Question: Pastor Senn, why do we use the Nicene Creed instead of the Apostles’ Creed at the Divine Service? May other creeds be used in the Divine Service?
Answer: Actually, both creeds are used in Lutheran liturgies. But the Nicene Creed is the conciliar creed. That is, it was promulgated by the consensus of ecumenical councils (Nicea 325, Constantinople 381, Chalcedon 450). It began to be inserted into the Divine Liturgy as a bulwark against Arianism, first in the Byzantine East by Patriarch Timothy of Constantinople (511-17), where it was placed after the Great Entrance with the gifts and before the anaphora (where it still is today); then in Spain in 589 by order of the Council of Toledo when the Visigoths under King Recared converted to Catholicism, where it was placed before the Lord’s Prayer; then by order of Charlemagne for use throughout the Frankish Empire, who also had it placed before Communion; and finally in Rome in the 11th century under pressure from German Holy Roman Emperor Otto III, where it was placed after the Gospel or sermon in the Mass. In the Byzantine, Visigothic, and Frankish uses the Creed has a disciplinary purpose; it fences the table. Hence it is placed before the Eucharist or Communion. In the Roman usage the placement of the Creed suggests a catechetical purpose; hence it is placed after the readings. Since Rome claimed it had never been in theological error, the compromise was that it would be recited in the Roman Mass only on Sundays and festivals, not on weekdays or days of devotion. That has remained the Roman Catholic practice. It would be an appropriate use also in Lutheran practice (for example, not used in non-festival weekday Eucharists or on devotional days like Ash Wednesday and Good Friday.
The Apostles Creed is the baptismal creed. Forms of it were used as confessions of faith in the administration of Baptism (for example, in The Apostolic Tradition and other ancient church orders). This creed was favored by the Protestant reformers because it had often been included in the late medieval pulpit office along with other catechetical texts (Ten Commandments, Lord’s Prayer, Ave Maria). In Lutheran practice the Apostles’ Creed came to be used in Services without Communion (the liturgy of the catechumens) and the Nicene Creed was used at Services with Holy Communion (the liturgy of the faithful). With the increased frequency of celebrating Holy Communion the use of these two ecumenical creeds has been determined by seasons of the church year (Apostles’ Creed on “green” numerated Sundays, Nicene Creed on other Sundays). I would say we should use the Nicene Creed at all Services of Holy Communion on Sundays and festivals but use the Apostles’ Creed for Services with Holy Baptism.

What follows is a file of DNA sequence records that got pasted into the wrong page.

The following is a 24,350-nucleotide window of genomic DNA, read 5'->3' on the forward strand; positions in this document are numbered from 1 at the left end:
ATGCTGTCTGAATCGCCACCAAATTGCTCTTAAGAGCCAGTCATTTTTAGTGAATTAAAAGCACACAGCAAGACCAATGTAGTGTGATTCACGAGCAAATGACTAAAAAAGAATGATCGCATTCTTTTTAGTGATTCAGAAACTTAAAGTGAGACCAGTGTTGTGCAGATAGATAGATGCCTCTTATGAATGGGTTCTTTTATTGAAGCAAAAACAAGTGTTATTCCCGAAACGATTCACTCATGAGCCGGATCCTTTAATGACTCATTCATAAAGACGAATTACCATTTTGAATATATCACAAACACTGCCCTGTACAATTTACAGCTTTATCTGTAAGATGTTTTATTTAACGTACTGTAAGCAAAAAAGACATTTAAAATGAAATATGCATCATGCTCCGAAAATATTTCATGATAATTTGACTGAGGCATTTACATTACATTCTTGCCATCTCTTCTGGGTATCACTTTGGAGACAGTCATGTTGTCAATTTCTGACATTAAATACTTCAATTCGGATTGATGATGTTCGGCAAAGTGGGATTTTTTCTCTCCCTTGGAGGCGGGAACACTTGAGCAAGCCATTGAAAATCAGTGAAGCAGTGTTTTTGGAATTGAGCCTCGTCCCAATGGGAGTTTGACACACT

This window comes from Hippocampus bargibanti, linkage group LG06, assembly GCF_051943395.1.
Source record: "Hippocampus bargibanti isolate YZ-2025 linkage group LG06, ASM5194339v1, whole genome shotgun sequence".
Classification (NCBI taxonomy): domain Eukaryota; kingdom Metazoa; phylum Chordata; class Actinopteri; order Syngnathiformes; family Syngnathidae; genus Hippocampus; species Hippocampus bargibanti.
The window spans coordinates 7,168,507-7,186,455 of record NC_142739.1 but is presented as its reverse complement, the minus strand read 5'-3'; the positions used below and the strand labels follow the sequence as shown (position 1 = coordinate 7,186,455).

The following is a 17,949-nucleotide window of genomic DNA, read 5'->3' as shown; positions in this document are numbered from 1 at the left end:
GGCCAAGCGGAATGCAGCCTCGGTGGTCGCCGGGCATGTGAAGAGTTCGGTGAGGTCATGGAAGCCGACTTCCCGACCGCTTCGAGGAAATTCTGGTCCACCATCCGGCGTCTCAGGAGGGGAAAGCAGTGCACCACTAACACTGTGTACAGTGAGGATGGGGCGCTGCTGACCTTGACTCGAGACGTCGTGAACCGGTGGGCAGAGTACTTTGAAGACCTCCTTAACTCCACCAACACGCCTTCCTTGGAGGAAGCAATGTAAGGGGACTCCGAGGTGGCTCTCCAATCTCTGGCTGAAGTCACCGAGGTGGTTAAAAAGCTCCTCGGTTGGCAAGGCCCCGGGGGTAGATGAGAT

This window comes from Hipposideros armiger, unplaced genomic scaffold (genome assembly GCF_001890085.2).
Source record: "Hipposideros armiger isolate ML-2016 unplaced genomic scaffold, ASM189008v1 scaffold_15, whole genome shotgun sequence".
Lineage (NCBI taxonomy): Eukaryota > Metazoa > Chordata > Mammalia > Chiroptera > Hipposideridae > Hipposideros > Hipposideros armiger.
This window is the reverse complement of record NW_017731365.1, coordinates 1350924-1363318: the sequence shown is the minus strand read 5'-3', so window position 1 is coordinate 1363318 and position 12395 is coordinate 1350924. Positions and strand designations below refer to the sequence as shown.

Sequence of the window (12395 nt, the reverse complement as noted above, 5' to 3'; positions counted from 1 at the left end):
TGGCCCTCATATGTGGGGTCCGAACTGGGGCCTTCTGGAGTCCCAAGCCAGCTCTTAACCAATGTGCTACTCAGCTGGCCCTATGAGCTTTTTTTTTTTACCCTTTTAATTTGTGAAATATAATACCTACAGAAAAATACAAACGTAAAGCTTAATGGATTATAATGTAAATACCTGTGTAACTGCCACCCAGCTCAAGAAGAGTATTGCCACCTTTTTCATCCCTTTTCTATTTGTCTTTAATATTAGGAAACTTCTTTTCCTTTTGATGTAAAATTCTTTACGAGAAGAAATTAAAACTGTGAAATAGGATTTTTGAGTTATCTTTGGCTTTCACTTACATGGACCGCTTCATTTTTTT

The Western Church has a third “ecumenical” creed: Quicunque vult salus esse (Whoever wishes to be saved), the so-called Athanasian Creed. This text emerged in southern Gaul in the fifth century to clarify catholic teaching over against Arianism. It was not written Athanasius of Alexandria, the great champion of Nicene orthodoxy. It actually reflects Augustine of Hippo’s teaching on the Trinity. It is a teaching creed and was recited in the monastic office of Prime on Trinity Sunday. This Creed was retained in Lutheran and Anglican use and was recited in Matins/Morning Prayer on Trinity Sunday. The Book of Common Prayer actually had 13 days during the church year on which this creed was used. As the Service of Holy Communion became the Sunday liturgy rather than Matins, many Lutherans began to recite this creed in the Eucharist. Hence, it was included in Lutheran Book of Worship. That practice has waned because of discomfort with its bold assertions (and length) and it is not included in Evangelical Lutheran Worship (2006).
A practice has emerged of singing the creed in hymn or song form. It’s hard for Lutherans to argue against this because Martin Luther himself set the Creed to verse and tune (Wir glauben all an einen Gott – We all believe in one true God) in his German Mass (1526). However, I think this should not be a regular practice. Our people need to recite the texts of the creeds often enough that they sink into memory.
Finally, it may be that the practice of pastors writing their own creeds for use in the congregation’s liturgy has waned. But this should not be done. Neither the liturgy nor the faith of the church belongs to the pastor. Especially confessions of faith ought to reflect the consensus of the church achieved through ecumenical councils or crisis situations that call for confessing by whole groups of Christians. A former professor of mine once said, “I’m not professing anything in public that no one has bled over.”
Pastor Frank Senn